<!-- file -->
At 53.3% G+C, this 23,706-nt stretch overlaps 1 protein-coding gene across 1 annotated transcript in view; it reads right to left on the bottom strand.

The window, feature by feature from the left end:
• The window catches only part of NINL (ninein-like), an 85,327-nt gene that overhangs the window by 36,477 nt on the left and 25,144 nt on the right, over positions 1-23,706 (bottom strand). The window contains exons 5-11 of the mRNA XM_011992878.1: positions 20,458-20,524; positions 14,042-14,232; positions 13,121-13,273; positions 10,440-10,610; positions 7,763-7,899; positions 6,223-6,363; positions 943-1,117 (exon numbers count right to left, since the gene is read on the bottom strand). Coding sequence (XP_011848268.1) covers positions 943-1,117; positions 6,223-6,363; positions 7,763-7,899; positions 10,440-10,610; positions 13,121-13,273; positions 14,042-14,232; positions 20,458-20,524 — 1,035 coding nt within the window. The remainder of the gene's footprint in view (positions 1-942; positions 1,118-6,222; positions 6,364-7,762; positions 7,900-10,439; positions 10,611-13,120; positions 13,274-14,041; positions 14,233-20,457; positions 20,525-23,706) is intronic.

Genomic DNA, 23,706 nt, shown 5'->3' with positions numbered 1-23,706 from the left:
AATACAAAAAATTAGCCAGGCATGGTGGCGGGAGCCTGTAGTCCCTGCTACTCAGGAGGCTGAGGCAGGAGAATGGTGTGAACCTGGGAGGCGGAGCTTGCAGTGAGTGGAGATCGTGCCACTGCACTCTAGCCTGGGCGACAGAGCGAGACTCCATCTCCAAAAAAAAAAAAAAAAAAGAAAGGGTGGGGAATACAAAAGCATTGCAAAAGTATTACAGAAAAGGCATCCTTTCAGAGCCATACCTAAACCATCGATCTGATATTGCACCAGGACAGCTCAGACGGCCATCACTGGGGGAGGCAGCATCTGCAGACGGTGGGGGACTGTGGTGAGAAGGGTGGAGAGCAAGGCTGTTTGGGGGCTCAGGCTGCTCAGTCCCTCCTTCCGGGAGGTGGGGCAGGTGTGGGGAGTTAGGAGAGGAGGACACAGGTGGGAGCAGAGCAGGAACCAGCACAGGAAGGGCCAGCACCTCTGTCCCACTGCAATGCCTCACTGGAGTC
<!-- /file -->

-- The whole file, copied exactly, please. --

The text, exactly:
At 53.3% G+C, this 23,706-nt stretch overlaps 1 protein-coding gene across 1 annotated transcript in view; it reads right to left on the bottom strand.

The window, feature by feature from the left end:
• The window catches only part of NINL (ninein-like), an 85,327-nt gene that overhangs the window by 36,477 nt on the left and 25,144 nt on the right, over positions 1-23,706 (bottom strand). The window contains exons 5-11 of the mRNA XM_011992878.1: positions 20,458-20,524; positions 14,042-14,232; positions 13,121-13,273; positions 10,440-10,610; positions 7,763-7,899; positions 6,223-6,363; positions 943-1,117 (exon numbers count right to left, since the gene is read on the bottom strand). Coding sequence (XP_011848268.1) covers positions 943-1,117; positions 6,223-6,363; positions 7,763-7,899; positions 10,440-10,610; positions 13,121-13,273; positions 14,042-14,232; positions 20,458-20,524 — 1,035 coding nt within the window. The remainder of the gene's footprint in view (positions 1-942; positions 1,118-6,222; positions 6,364-7,762; positions 7,900-10,439; positions 10,611-13,120; positions 13,274-14,041; positions 14,233-20,457; positions 20,525-23,706) is intronic.

Genomic DNA, 23,706 nt, shown 5'->3' with positions numbered 1-23,706 from the left:
AATACAAAAAATTAGCCAGGCATGGTGGCGGGAGCCTGTAGTCCCTGCTACTCAGGAGGCTGAGGCAGGAGAATGGTGTGAACCTGGGAGGCGGAGCTTGCAGTGAGTGGAGATCGTGCCACTGCACTCTAGCCTGGGCGACAGAGCGAGACTCCATCTCCAAAAAAAAAAAAAAAAAAGAAAGGGTGGGGAATACAAAAGCATTGCAAAAGTATTACAGAAAAGGCATCCTTTCAGAGCCATACCTAAACCATCGATCTGATATTGCACCAGGACAGCTCAGACGGCCATCACTGGGGGAGGCAGCATCTGCAGACGGTGGGGGACTGTGGTGAGAAGGGTGGAGAGCAAGGCTGTTTGGGGGCTCAGGCTGCTCAGTCCCTCCTTCCGGGAGGTGGGGCAGGTGTGGGGAGTTAGGAGAGGAGGACACAGGTGGGAGCAGAGCAGGAACCAGCACAGGAAGGGCCAGCACCTCTGTCCCACTGCAATGCCTCACTGGAGTC